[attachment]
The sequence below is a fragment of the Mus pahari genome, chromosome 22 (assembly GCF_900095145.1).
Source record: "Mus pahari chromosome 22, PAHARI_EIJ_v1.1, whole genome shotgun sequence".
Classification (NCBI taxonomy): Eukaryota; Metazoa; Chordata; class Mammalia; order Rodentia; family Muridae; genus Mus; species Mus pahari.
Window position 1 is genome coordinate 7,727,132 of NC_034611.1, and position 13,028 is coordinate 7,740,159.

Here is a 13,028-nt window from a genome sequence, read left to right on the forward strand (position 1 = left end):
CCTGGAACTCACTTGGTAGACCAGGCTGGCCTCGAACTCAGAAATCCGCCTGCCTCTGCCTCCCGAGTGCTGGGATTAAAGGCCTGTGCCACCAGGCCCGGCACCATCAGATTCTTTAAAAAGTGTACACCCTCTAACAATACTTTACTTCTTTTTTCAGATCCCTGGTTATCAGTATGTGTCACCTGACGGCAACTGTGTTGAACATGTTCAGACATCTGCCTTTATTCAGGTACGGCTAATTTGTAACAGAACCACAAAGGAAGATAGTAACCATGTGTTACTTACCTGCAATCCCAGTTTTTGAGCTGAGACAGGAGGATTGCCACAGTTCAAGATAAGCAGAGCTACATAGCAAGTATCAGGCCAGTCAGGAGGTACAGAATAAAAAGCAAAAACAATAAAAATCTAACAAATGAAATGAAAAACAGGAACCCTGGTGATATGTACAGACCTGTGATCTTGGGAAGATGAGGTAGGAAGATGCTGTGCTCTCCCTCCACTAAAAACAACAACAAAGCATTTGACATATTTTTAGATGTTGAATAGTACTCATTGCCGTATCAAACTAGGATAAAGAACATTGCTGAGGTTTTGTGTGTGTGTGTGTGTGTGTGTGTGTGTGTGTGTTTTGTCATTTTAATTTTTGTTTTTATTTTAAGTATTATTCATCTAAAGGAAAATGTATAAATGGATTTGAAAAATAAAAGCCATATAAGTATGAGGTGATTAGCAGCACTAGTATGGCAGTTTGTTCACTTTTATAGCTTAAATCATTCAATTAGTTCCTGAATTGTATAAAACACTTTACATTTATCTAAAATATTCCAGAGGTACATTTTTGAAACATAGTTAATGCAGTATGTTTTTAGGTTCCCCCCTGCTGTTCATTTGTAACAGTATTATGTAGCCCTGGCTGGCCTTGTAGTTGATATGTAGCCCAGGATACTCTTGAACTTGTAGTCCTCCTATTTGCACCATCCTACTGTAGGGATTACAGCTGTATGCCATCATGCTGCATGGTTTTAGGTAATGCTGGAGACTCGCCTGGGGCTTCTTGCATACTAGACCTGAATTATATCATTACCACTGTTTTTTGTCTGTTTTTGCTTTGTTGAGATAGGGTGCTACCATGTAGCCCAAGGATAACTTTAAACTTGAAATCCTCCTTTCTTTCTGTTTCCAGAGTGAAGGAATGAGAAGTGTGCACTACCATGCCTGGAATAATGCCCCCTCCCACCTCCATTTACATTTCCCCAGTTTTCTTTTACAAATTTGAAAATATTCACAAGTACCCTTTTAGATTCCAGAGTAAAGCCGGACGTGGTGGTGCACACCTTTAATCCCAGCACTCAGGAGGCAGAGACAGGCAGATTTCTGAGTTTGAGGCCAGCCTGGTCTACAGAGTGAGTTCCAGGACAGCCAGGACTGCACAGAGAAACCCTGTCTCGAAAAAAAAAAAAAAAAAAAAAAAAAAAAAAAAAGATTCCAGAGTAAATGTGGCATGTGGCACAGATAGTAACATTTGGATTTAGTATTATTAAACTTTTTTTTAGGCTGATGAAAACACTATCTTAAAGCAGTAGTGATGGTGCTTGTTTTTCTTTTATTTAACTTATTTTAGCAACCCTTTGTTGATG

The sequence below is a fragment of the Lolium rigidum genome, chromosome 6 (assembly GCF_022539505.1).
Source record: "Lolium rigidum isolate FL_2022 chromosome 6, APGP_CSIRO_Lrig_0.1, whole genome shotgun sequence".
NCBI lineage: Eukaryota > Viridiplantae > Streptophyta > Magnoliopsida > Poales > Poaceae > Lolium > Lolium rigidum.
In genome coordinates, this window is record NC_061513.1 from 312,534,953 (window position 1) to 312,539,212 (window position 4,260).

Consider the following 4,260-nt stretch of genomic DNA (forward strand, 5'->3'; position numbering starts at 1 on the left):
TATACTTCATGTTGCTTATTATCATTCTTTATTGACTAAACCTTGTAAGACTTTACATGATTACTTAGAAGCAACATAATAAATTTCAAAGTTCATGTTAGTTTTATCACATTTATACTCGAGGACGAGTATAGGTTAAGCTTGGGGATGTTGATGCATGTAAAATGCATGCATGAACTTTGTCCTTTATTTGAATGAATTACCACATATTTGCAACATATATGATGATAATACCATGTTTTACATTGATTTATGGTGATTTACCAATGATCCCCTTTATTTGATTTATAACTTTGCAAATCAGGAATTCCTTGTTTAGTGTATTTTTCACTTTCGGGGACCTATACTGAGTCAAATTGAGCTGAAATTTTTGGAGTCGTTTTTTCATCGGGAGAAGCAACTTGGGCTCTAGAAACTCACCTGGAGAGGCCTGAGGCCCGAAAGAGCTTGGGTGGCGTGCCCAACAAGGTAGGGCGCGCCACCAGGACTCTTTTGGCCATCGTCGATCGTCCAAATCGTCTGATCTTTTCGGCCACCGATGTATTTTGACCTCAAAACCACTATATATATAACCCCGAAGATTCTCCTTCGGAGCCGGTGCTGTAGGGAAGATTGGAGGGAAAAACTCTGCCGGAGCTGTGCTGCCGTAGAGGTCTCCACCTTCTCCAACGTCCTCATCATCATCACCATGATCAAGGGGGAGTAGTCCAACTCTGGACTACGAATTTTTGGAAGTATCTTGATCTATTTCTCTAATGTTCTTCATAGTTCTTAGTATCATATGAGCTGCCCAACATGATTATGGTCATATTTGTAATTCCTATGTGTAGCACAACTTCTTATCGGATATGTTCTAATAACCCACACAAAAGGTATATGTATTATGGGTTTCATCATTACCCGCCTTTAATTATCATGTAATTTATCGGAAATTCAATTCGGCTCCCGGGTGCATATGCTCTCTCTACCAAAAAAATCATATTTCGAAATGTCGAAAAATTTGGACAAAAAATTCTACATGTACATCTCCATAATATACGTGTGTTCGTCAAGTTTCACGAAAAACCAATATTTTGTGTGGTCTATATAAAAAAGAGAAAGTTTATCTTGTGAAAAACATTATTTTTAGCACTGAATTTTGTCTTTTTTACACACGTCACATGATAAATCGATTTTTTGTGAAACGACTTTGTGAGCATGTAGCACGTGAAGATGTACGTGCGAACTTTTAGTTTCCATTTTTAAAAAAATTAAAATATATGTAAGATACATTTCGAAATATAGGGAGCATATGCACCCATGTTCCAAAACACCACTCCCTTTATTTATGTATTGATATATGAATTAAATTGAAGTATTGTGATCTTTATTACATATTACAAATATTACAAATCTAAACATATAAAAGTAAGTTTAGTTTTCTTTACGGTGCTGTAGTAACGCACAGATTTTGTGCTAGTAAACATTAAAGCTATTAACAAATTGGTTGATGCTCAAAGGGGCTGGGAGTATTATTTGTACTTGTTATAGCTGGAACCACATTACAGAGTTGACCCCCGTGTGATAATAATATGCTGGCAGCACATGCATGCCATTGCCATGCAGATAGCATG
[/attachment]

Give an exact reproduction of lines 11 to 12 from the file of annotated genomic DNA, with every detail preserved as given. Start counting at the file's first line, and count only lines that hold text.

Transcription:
Consider the following 4,260-nt stretch of genomic DNA (forward strand, 5'->3'; position numbering starts at 1 on the left):
TATACTTCATGTTGCTTATTATCATTCTTTATTGACTAAACCTTGTAAGACTTTACATGATTACTTAGAAGCAACATAATAAATTTCAAAGTTCATGTTAGTTTTATCACATTTATACTCGAGGACGAGTATAGGTTAAGCTTGGGGATGTTGATGCATGTAAAATGCATGCATGAACTTTGTCCTTTATTTGAATGAATTACCACATATTTGCAACATATATGATGATAATACCATGTTTTACATTGATTTATGGTGATTTACCAATGATCCCCTTTATTTGATTTATAACTTTGCAAATCAGGAATTCCTTGTTTAGTGTATTTTTCACTTTCGGGGACCTATACTGAGTCAAATTGAGCTGAAATTTTTGGAGTCGTTTTTTCATCGGGAGAAGCAACTTGGGCTCTAGAAACTCACCTGGAGAGGCCTGAGGCCCGAAAGAGCTTGGGTGGCGTGCCCAACAAGGTAGGGCGCGCCACCAGGACTCTTTTGGCCATCGTCGATCGTCCAAATCGTCTGATCTTTTCGGCCACCGATGTATTTTGACCTCAAAACCACTATATATATAACCCCGAAGATTCTCCTTCGGAGCCGGTGCTGTAGGGAAGATTGGAGGGAAAAACTCTGCCGGAGCTGTGCTGCCGTAGAGGTCTCCACCTTCTCCAACGTCCTCATCATCATCACCATGATCAAGGGGGAGTAGTCCAACTCTGGACTACGAATTTTTGGAAGTATCTTGATCTATTTCTCTAATGTTCTTCATAGTTCTTAGTATCATATGAGCTGCCCAACATGATTATGGTCATATTTGTAATTCCTATGTGTAGCACAACTTCTTATCGGATATGTTCTAATAACCCACACAAAAGGTATATGTATTATGGGTTTCATCATTACCCGCCTTTAATTATCATGTAATTTATCGGAAATTCAATTCGGCTCCCGGGTGCATATGCTCTCTCTACCAAAAAAATCATATTTCGAAATGTCGAAAAATTTGGACAAAAAATTCTACATGTACATCTCCATAATATACGTGTGTTCGTCAAGTTTCACGAAAAACCAATATTTTGTGTGGTCTATATAAAAAAGAGAAAGTTTATCTTGTGAAAAACATTATTTTTAGCACTGAATTTTGTCTTTTTTACACACGTCACATGATAAATCGATTTTTTGTGAAACGACTTTGTGAGCATGTAGCACGTGAAGATGTACGTGCGAACTTTTAGTTTCCATTTTTAAAAAAATTAAAATATATGTAAGATACATTTCGAAATATAGGGAGCATATGCACCCATGTTCCAAAACACCACTCCCTTTATTTATGTATTGATATATGAATTAAATTGAAGTATTGTGATCTTTATTACATATTACAAATATTACAAATCTAAACATATAAAAGTAAGTTTAGTTTTCTTTACGGTGCTGTAGTAACGCACAGATTTTGTGCTAGTAAACATTAAAGCTATTAACAAATTGGTTGATGCTCAAAGGGGCTGGGAGTATTATTTGTACTTGTTATAGCTGGAACCACATTACAGAGTTGACCCCCGTGTGATAATAATATGCTGGCAGCACATGCATGCCATTGCCATGCAGATAGCATG